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Before You Paste from Google Docs into WordPress, Do This

by Jason Unger, Founder
Person working on a Google Doc

Photo by Cottonbro on Pexels

Every organization has a different posting process; who creates your website content, who edits it, who approves it, and who publishes it.

With smaller teams, there are usually fewer hands involved — the person writing the content may be the person posting it in WordPress. But usually, if one person is writing it and at least one other person reviews it, you need to find a way to share it.

If You Write in Google Docs, Be Aware

Everyone loves Google Docs.

It’s easy-to-use, it saves automatically, it’s free, and sharing is a cinch.

If you or your creative team use Google Docs when drafting content for your website, there’s an additional step you need to take before publishing it.

While it’s incredibly convenient to just copy your Google Docs content and paste it into your WordPress editor, you may get more than you bargained for.

WordPress will automatically take any formatting from Google Docs and convert it to HTML, including your bold <strong> tags, your link URLs, your list items (bullet points), and more.

That’s all great. But what’s not great is that, along with the formatting that you do want comes additional formatting that you don’t want.

This is What Google Docs HTML Looks Like

Here’s a look at the first few paragraphs of text from our recent post, “Add an Alert Bar for Easy, Sitewide Notifications“.

You don’t have to be an HTML wizard to see the repetitive use of <span style=”font-weight: 400;”> in every single line.

If you’re not an HTML wizard, know that a <span> is a container with no defined size or position; it’s an “inline container” that doesn’t (by default) have margin or padding or force an object to be displayed on its own line.

So essentially, it’s just a way to style a smaller chunk of text or element as necessary.

This repeating span is setting all of the text to use a font-weight of 400; which in almost every scenario, is the “normal” or “regular” font weight. It’s the default.

Meaning, it’s totally useless here.

So Google Docs is adding these <span> tags on every line, as well as adding the font-weight property to all of the list items (again, unnecessarily).

Why does this matter?

  • It makes it more difficult to keep consistent formatting. When you have inline styles in your text, making universal, site-wide CSS changes requires more !important overrides than necessary. It’s not a good idea.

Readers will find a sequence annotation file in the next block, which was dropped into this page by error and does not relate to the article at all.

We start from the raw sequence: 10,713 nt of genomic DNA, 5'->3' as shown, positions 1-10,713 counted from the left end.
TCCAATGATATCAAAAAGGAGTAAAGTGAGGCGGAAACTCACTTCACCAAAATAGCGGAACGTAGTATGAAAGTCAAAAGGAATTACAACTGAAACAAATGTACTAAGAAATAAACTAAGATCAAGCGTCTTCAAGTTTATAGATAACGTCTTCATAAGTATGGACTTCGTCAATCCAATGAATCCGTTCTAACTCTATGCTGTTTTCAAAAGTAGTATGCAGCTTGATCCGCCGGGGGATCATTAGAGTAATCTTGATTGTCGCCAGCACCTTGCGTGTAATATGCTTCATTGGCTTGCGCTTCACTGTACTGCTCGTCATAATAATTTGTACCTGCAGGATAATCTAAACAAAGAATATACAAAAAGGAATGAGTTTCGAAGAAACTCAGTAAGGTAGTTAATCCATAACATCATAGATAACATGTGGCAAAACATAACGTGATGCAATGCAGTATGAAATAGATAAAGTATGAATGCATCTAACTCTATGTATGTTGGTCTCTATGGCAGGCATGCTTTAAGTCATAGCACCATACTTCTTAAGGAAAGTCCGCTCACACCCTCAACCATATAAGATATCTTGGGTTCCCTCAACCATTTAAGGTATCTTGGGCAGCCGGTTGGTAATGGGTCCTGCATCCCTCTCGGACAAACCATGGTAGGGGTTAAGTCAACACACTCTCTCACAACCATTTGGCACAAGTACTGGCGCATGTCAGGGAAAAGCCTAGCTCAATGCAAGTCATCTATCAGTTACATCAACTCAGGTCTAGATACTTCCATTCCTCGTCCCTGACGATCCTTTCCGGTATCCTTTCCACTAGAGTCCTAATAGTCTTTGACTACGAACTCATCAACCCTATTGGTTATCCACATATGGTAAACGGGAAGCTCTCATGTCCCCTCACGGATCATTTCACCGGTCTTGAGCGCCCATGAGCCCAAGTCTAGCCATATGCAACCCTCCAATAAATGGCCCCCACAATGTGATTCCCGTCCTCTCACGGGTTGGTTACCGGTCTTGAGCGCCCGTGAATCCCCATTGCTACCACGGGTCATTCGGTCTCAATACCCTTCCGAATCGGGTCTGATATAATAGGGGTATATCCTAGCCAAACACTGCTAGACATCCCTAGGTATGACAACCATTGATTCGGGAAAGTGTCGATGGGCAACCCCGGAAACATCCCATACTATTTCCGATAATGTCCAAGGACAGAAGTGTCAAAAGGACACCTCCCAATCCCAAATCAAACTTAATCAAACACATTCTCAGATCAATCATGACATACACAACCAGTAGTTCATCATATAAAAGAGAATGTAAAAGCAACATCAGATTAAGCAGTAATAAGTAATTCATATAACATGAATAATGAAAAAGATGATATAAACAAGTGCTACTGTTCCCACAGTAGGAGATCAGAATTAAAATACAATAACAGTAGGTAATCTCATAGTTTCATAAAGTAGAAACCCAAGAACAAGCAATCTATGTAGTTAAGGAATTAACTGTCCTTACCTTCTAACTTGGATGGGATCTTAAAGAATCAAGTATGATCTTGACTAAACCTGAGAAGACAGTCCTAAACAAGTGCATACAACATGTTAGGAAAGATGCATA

• Extra code slows down websites. While this excess code doesn’t normally change any site functionality or call any additional scripts, every unnecessary line of code makes your site heavier and slower to load. Remember: website speed matters.

It’s Not Just Google Docs at Fault Here

While we’re focused on Google Docs here, the same thing happens when you post text from Microsoft Word.

Word tends to add a class to each paragraph tag (again, unnecessarily) so your HTML is riddled with unnecessary code.

Even some default text editors can include formatting code if you’re using their Rich Text editor.

If you want to get really technical here, Google Docs and Word defenders would argue that this isn’t their fault — this is the fault of TinyMCE, the HTML editor the WordPress uses.

TinyMCE usually does a good job at stripping out unnecessary HTML — but these are the examples that come through.

What to Do Before Pasting Your Google Docs Content

The best way to make sure this doesn’t happen to your content is to not paste content directly from Google Docs into your WordPress editor.

After you’ve written your content, do one of two things:

  • Paste your content in a plain text document, using either Notepad or TextEdit. If using TextEdit, make sure that it’s set to “Make Plain Text” under Format. From there, copy the content from your plain text document and paste that into the WordPress editor
  • Use the built-in “Paste as Text” option in WordPress; this will strip all HTML and formatting from whatever you paste, so your content will be completely plain text

I’ve seen instances where the “Paste as Text” can miss some code, so I’m partial to using Notepad/TextEdit instead. It’s also important to note that since converting your Google Doc content into plain text inherently removes most stylistic formatting such as text weight, font, etc., it will have to be reformatted in the WordPress editor.

Either way, applying your formatting correctly in the WordPress editor will ensure that you never have to worry about unnecessary, bloated code making its way into your posts.

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About Jason Unger

Jason Unger is the Founder of Digital Ink. He built his first website on Geocities, and hasn't looked back since. Digital Ink tells stories for forward-thinking businesses, mission-driven organizations, and marketing and technology agencies in need of a creative and digital partner.

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